Shop right

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Shop right, in United States patent law, is an implied license under which a firm may use a patented invention, invented by an employee who was working within the scope of their employment, using the firms' equipment, or inventing at the firms' expense. Even if the employee never assigned rights to the firm, a court of law may find that the firm has the right to make use of the invention, and thus can not be sued by the employee for patent infringement. This will allow the firm to attempt to capitalize on the value of the patent, as the firm is allowed to use the object of the patent in the routine operation of its business without royalty payments. Shop right is non-transferable. It only inures to the benefit of the employer and can not be sold by that employer to an unrelated party, except in a sale of the business as a whole.

In circumstances where a written agreement is not in place between employer and employee, the employee may hold title to the intellectual property rights as an inventor. In these circumstances, a shop right may apply. The shop right is a common law doctrine founded in equitable principles that allows an employer to use the employee’s invention without payment to the employee if that invention was made using the employer’s time, materials, facilities, or equipment. Lariscey v. United States,[1] 949 F.2d 1137 (Fed Cir. 1991). Unfortunately for employers, shop rights being an equitable right are non-transferable, so an employer holding shop rights may not transfer those rights via license or assignment, such as, for example, if the employer were to be purchased or acquired at some later date. Accordingly, this makes having only shop rights an undesirable position for most employers.[2]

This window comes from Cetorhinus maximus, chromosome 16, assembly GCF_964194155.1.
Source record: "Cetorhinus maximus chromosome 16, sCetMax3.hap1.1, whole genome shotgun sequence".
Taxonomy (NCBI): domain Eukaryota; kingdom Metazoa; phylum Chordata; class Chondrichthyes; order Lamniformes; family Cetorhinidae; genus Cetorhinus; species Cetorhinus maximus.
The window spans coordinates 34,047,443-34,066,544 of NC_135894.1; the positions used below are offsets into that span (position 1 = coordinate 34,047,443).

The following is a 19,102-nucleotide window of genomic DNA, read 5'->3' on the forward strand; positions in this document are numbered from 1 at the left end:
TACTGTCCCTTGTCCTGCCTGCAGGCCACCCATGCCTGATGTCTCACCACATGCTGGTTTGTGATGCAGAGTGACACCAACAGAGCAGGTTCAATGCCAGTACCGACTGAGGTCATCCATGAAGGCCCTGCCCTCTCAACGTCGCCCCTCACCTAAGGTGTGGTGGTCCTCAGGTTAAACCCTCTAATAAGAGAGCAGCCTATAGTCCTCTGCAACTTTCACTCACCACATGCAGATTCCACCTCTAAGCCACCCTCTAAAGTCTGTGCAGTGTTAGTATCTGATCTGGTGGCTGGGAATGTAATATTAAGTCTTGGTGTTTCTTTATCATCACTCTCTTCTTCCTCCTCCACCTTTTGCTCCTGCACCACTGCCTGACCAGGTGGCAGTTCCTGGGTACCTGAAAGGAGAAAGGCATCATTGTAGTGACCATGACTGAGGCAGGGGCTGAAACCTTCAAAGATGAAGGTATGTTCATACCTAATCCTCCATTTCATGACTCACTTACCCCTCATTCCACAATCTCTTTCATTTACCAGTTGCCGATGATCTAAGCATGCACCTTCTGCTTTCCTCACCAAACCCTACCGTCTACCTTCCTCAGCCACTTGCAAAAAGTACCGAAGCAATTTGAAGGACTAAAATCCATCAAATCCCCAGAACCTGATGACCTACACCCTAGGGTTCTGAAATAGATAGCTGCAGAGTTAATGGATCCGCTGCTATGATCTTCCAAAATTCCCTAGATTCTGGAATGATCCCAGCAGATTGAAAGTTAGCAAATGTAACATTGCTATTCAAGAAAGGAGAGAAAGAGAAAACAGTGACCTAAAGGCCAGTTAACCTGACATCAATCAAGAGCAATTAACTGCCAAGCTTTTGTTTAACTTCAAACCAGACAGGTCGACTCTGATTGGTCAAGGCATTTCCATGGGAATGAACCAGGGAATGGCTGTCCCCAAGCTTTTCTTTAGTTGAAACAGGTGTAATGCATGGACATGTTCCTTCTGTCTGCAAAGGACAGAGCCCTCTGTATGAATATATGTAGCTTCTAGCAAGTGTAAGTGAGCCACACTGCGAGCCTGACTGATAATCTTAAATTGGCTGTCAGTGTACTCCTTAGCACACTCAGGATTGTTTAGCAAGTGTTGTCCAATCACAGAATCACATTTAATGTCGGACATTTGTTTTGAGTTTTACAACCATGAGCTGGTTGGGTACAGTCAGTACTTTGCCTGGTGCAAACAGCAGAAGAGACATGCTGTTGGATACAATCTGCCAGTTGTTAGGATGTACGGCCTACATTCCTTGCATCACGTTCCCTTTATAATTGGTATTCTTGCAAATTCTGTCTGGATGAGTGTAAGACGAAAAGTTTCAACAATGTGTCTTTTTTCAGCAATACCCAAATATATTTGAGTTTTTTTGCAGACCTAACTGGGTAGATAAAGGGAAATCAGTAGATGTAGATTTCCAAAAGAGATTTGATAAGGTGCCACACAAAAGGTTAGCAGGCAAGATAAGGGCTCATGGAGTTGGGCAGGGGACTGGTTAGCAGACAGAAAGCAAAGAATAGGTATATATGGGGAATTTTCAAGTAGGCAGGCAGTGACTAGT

However, compare this to the Hired-to-Invent Doctrine which is a state-law specific doctrine that may provide chain of title to the employer. In instances where there is no written agreement between employer and employee as to patent rights, the “hired to invent” doctrine may save an otherwise unprepared employer. Of course, absent an assignment, employment agreement, or other written document, the employee presumptively owns any inventions, even those developed during the course of employment. This rule comes as a surprise to many business owners and even some attorneys. The “hired to invent” doctrine is embedded in contract law, so state law applies when adjudicating the “hired to invent” doctrine.[3]

References[edit]

  1. ^ "949 F2d 1137 Lariscey v. United States | OpenJurist". openjurist.org. Retrieved 2016-01-02. 
  2. ^ "Patent ownership". NK Patent Law. Retrieved 2016-01-02. 
  3. ^ "Patent ownership". NK Patent Law. Retrieved 2016-01-02.